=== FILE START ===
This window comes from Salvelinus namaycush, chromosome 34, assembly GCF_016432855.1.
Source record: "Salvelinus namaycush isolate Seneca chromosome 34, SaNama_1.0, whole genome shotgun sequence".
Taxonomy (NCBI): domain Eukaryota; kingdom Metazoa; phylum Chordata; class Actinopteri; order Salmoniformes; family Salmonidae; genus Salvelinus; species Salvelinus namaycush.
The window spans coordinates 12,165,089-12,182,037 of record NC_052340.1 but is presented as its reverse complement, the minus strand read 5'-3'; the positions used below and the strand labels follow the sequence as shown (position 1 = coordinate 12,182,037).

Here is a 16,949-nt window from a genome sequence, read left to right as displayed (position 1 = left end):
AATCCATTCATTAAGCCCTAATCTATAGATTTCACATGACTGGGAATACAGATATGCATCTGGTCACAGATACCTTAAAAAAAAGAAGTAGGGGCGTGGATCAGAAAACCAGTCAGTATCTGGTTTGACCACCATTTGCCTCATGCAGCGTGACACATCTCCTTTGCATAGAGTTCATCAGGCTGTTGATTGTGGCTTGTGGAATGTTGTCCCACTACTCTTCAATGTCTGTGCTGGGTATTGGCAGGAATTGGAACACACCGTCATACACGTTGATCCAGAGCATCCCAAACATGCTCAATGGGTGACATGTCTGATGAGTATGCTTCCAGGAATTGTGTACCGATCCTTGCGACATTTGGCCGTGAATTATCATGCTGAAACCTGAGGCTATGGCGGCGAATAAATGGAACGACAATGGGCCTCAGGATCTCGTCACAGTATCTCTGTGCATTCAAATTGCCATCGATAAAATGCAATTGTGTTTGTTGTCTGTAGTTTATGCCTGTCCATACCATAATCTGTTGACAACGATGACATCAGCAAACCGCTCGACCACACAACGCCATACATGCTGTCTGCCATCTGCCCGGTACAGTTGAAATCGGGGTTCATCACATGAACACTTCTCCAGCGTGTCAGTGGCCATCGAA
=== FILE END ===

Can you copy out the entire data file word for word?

This window comes from Salvelinus namaycush, chromosome 34, assembly GCF_016432855.1.
Source record: "Salvelinus namaycush isolate Seneca chromosome 34, SaNama_1.0, whole genome shotgun sequence".
Taxonomy (NCBI): domain Eukaryota; kingdom Metazoa; phylum Chordata; class Actinopteri; order Salmoniformes; family Salmonidae; genus Salvelinus; species Salvelinus namaycush.
The window spans coordinates 12,165,089-12,182,037 of record NC_052340.1 but is presented as its reverse complement, the minus strand read 5'-3'; the positions used below and the strand labels follow the sequence as shown (position 1 = coordinate 12,182,037).

Here is a 16,949-nt window from a genome sequence, read left to right as displayed (position 1 = left end):
AATCCATTCATTAAGCCCTAATCTATAGATTTCACATGACTGGGAATACAGATATGCATCTGGTCACAGATACCTTAAAAAAAAGAAGTAGGGGCGTGGATCAGAAAACCAGTCAGTATCTGGTTTGACCACCATTTGCCTCATGCAGCGTGACACATCTCCTTTGCATAGAGTTCATCAGGCTGTTGATTGTGGCTTGTGGAATGTTGTCCCACTACTCTTCAATGTCTGTGCTGGGTATTGGCAGGAATTGGAACACACCGTCATACACGTTGATCCAGAGCATCCCAAACATGCTCAATGGGTGACATGTCTGATGAGTATGCTTCCAGGAATTGTGTACCGATCCTTGCGACATTTGGCCGTGAATTATCATGCTGAAACCTGAGGCTATGGCGGCGAATAAATGGAACGACAATGGGCCTCAGGATCTCGTCACAGTATCTCTGTGCATTCAAATTGCCATCGATAAAATGCAATTGTGTTTGTTGTCTGTAGTTTATGCCTGTCCATACCATAATCTGTTGACAACGATGACATCAGCAAACCGCTCGACCACACAACGCCATACATGCTGTCTGCCATCTGCCCGGTACAGTTGAAATCGGGGTTCATCACATGAACACTTCTCCAGCGTGTCAGTGGCCATCGAA